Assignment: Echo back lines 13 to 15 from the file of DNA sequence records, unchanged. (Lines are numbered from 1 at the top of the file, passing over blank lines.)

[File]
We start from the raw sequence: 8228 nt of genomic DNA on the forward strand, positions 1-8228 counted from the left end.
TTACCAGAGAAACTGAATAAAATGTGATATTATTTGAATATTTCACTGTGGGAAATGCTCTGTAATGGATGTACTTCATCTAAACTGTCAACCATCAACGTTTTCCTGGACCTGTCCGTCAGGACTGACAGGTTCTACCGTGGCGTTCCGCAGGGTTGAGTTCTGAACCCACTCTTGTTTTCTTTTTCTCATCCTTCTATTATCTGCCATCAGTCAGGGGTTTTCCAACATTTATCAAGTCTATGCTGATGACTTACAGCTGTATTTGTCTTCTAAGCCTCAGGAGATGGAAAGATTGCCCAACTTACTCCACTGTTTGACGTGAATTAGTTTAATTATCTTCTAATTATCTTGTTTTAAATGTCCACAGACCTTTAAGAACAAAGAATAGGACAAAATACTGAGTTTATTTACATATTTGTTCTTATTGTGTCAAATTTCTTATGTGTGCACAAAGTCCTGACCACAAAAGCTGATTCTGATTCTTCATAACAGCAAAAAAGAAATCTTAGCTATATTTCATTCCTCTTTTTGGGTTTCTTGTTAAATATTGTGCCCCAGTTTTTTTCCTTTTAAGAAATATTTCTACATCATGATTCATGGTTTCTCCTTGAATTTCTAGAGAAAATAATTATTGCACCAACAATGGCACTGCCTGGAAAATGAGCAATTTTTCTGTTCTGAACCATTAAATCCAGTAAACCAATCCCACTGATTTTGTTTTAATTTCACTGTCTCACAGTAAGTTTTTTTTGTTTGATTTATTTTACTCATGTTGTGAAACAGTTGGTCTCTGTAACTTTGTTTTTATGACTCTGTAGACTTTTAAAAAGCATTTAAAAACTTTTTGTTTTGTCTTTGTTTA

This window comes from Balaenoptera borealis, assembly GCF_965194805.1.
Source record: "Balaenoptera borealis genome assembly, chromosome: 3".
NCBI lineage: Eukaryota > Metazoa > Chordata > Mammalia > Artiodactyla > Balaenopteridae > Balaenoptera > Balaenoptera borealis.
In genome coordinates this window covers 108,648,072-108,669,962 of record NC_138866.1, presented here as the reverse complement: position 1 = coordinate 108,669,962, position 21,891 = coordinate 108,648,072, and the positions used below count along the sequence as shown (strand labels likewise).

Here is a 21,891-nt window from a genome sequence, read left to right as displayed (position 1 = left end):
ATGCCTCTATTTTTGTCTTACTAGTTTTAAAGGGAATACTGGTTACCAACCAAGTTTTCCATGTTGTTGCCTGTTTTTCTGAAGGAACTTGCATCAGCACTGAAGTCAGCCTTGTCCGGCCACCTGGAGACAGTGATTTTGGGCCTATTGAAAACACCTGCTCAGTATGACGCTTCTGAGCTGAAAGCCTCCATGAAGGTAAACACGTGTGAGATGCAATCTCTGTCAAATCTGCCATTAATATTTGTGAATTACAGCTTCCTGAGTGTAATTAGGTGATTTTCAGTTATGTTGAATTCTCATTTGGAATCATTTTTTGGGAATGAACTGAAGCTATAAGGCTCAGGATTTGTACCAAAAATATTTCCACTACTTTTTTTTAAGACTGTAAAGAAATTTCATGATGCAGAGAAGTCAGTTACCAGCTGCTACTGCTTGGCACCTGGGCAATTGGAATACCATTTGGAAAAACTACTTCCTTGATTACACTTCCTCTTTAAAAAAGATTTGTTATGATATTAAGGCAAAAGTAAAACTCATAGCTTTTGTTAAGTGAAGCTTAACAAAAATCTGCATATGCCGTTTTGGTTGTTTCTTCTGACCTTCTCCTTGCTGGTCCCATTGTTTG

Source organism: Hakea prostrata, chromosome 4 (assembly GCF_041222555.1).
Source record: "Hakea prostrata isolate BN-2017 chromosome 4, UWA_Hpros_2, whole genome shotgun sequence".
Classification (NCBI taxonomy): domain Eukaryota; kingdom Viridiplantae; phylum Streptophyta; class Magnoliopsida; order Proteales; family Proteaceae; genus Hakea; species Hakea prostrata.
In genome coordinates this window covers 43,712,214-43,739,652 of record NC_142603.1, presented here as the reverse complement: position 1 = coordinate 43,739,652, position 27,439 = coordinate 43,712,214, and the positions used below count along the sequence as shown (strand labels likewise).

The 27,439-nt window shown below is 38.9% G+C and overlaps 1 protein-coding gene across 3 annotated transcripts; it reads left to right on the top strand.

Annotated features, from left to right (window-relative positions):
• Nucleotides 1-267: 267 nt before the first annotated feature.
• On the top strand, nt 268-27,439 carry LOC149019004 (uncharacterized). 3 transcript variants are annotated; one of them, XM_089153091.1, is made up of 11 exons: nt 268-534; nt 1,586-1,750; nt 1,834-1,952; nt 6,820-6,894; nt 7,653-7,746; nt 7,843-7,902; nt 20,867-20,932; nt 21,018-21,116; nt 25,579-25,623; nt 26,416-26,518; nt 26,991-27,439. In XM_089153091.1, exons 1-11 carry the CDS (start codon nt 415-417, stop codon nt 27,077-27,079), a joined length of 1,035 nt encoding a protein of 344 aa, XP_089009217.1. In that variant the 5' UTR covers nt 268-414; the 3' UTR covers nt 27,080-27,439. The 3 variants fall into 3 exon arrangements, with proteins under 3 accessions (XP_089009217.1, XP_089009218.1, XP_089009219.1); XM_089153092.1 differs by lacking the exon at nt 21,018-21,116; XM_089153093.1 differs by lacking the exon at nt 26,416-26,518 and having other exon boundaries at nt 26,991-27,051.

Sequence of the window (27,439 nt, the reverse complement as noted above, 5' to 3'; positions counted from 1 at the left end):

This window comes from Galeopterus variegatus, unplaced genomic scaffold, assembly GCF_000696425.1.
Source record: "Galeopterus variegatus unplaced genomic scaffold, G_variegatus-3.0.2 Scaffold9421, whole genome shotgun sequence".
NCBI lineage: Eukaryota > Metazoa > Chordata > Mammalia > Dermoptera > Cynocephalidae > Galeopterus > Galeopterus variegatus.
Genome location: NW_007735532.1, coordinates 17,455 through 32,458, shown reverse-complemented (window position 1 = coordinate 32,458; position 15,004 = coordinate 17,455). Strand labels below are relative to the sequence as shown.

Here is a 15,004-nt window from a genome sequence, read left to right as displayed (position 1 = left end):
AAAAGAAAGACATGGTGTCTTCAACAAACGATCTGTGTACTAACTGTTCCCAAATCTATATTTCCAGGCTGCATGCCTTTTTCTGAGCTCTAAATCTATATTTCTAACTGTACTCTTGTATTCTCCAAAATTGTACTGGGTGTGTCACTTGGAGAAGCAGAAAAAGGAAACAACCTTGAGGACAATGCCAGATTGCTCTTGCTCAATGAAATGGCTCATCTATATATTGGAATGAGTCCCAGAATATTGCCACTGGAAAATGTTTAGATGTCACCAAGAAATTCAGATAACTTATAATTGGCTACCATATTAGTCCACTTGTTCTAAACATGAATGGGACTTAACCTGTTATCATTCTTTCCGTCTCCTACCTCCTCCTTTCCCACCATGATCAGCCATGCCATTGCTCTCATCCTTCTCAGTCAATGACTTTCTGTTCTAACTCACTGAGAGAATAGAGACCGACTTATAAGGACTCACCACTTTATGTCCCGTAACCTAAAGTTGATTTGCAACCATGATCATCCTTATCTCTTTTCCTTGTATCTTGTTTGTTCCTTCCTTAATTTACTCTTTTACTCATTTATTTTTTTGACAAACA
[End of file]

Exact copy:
The 27,439-nt window shown below is 38.9% G+C and overlaps 1 protein-coding gene across 3 annotated transcripts; it reads left to right on the top strand.

Annotated features, from left to right (window-relative positions):
• Nucleotides 1-267: 267 nt before the first annotated feature.